Having determined that the automobile was legally detained in the first instance, we must next decide whether the investigation conducted by Jackson was carried out in a manner which would constitute an infringement upon the appellant's constitutional rights. Notwithstanding the fact that appellant was only detained and was not subjected to any form of questioning during the period of brief detention, in cases involving the apprehension of suspected felons fleeing the scene of the crime in an automobile, we find nothing unreasonable in permitting the investigation officer to request that an operator's license be produced by the driver of the vehicle. Nor do we find it unreasonable to permit the officer to request the presentation of the certificate of registration. This limited intrusion would provide information which might later prove to be invaluable in the effort to apprehend the criminals in the event that additional information is gained from a more thorough investigation of the crime. Furthermore, it should certainly be permissible for the officer to observe the occupants of the automobile, and to take cognizance of any items in the automobile which are in plain view. Where the confrontation occurs at night, the officer should be permitted to make this observation with the use of his flashlight. We base this latter decision on our holding in Alcorn v. State (1970), Ind., 265 N.E.2d 413, where it was determined that objects observed in plain view by a police officer who was rightfully positioned were not the products of a search within the meaning of the Fourth Amendment. Moreover, should it later be determined that such an observation is a search within the meaning of the Fourth Amendment, this Court is of the opinion that this warrantless intrusion is of so trivial a nature that it is entirely reasonable under the circumstances. Indeed, it would be absurd to hold that an officer may legally stop an automobile on the grounds that its occupants may be felons fleeing the scene of a recent crime, but then to prohibit the officer from observing the occupants or other objects which are in plain view in the car. In the case at bar, Officer Jackson merely requested the driver of the car, McKenzie, *743 to produce his operator's license. McKenzie returned to his car to secure his license and Jackson followed him. Upon reaching the car, Jackson, who was rightfully positioned, shined his flashlight inside where he observed the case of wristwatches which had been placed on the back seat. At this time, the suspects were placed under formal arrest, thus ending the period of brief detention. The reasonableness of an investigation conducted during a period of brief detention where probable cause for a formal arrest is lacking is a matter which will have to be determined on a case by case basis. Under the facts of the case at bar, we hold that the investigation was reasonably conducted and that no constitutional violation occurred. Furthermore, we are of the opinion that when Jackson observed the wristwatches he then had probable cause to arrest the appellant. Therefore, no violation whatsoever occurred in regard to appellant's arrest.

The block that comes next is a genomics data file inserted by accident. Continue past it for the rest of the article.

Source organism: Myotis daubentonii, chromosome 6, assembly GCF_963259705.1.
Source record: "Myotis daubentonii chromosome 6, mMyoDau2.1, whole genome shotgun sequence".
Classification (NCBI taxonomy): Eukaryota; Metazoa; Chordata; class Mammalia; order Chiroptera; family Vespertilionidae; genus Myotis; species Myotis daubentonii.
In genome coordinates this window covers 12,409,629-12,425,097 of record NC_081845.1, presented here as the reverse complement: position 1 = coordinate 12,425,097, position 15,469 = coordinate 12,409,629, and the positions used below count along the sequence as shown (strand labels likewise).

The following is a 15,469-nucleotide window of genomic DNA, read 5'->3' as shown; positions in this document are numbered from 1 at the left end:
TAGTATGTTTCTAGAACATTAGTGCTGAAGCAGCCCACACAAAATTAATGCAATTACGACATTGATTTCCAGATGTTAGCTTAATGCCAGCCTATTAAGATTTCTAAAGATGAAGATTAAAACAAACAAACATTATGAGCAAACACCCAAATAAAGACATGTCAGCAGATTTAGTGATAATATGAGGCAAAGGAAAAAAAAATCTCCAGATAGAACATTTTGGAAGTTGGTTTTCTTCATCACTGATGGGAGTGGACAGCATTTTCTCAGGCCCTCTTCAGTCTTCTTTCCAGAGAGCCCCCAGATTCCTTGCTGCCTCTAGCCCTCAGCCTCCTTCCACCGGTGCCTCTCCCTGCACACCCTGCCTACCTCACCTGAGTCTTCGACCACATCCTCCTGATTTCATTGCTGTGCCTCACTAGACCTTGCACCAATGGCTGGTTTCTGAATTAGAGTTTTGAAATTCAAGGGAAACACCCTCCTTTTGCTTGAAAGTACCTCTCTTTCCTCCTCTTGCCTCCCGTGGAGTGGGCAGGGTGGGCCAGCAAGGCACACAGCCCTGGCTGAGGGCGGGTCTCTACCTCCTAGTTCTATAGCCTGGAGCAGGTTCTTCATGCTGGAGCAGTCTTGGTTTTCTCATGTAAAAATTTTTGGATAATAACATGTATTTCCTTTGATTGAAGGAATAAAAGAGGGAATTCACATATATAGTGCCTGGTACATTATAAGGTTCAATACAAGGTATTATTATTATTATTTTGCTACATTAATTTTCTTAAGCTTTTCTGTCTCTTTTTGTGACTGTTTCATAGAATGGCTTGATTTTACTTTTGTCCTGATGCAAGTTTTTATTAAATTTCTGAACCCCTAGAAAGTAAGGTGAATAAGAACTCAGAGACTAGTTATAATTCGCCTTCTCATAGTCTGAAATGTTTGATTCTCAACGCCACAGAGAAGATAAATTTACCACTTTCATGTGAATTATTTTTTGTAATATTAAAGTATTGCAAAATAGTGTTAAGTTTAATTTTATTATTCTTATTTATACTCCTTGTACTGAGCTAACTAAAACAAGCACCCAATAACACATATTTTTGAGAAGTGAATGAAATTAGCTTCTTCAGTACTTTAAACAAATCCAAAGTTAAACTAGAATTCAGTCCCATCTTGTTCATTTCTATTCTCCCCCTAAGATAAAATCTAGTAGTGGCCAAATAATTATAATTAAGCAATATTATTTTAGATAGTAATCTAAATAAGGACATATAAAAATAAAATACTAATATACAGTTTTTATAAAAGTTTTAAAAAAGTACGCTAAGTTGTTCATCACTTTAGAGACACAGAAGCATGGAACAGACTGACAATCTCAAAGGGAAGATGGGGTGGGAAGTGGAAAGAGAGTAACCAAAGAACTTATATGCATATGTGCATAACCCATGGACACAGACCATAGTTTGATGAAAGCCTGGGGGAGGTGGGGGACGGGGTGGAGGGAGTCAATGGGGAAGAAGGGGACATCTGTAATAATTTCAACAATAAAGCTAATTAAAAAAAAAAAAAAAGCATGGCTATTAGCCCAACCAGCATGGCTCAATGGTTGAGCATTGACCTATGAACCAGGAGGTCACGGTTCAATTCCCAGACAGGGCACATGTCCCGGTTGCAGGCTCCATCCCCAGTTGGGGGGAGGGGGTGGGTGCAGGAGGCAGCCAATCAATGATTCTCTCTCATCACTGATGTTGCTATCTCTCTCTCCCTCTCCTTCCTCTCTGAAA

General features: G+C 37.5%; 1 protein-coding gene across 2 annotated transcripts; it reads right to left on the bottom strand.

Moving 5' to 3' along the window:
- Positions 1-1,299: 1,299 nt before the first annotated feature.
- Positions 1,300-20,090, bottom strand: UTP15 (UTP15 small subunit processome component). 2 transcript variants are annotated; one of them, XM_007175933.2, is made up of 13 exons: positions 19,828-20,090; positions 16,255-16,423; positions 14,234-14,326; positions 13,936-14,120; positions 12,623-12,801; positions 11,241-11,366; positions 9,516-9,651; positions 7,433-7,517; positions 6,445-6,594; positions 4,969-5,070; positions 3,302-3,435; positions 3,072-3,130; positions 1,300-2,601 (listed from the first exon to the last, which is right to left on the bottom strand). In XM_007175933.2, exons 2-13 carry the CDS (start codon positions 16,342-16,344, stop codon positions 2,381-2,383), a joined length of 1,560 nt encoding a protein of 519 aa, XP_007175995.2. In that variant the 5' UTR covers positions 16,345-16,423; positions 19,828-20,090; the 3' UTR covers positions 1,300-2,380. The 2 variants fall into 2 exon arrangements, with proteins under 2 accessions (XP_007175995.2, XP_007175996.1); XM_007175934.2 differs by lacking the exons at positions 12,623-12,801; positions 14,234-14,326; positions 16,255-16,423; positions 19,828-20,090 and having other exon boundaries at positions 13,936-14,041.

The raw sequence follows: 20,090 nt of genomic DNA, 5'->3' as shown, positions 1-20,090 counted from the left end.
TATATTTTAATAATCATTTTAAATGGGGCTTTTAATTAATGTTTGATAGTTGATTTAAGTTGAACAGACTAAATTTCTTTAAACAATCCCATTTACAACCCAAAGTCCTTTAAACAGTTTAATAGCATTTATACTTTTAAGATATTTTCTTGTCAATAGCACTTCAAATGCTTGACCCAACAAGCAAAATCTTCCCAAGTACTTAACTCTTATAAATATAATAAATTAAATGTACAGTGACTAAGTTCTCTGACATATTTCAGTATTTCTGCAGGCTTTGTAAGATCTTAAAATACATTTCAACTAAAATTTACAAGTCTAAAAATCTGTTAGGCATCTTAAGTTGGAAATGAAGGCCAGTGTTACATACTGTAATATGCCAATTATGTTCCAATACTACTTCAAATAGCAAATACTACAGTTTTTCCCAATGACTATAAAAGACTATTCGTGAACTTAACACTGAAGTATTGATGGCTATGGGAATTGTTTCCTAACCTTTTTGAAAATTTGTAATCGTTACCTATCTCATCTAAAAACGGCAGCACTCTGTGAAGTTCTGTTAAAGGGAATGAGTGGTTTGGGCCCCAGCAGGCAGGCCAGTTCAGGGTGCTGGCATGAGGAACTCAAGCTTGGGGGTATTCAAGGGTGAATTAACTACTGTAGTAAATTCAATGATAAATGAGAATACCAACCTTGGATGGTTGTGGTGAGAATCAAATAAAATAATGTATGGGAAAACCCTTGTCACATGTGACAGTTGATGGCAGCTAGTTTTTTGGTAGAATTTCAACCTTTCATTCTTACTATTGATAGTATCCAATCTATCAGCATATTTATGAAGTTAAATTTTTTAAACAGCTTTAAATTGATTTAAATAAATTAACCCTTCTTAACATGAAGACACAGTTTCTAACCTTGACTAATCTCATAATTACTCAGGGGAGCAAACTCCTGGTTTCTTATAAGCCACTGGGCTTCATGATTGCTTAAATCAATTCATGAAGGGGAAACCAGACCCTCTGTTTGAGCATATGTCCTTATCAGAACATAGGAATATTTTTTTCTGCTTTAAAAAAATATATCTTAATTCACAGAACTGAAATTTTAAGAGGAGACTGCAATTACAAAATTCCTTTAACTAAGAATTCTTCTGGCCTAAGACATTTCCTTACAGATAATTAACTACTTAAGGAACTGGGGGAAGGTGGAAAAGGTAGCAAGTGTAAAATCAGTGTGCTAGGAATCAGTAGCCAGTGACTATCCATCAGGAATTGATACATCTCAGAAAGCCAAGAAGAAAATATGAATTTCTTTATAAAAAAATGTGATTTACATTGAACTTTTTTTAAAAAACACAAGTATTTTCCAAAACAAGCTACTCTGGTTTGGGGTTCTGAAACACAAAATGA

Appellant's next contention is that the stolen merchandise seized pursuant to the warrantless search of the automobile which was conducted at the police post should not have been admitted into evidence at trial due to the alleged illegality of the search. We do not agree. The facts of this case are remarkably similar to those present in Chambers v. Maroney (1970), 399 U.S. 42, 90 S. Ct. 1975, 26 L. Ed. 2d 419, where the defendants were arrested while riding in an automobile which had been stopped by the police in a dark parking lot in the middle of the night. After the defendants had been arrested, the automobile was taken to the police station where it was searched. The officers had probable cause to search, but they neglected to obtain a warrant. After discussing the constitutional distinctions between the search of an automobile and the search of a person's residence, the Court concluded that the warrantless seizure of the car and the warrantless search conducted at the police station were entirely valid under the facts and circumstances of that case.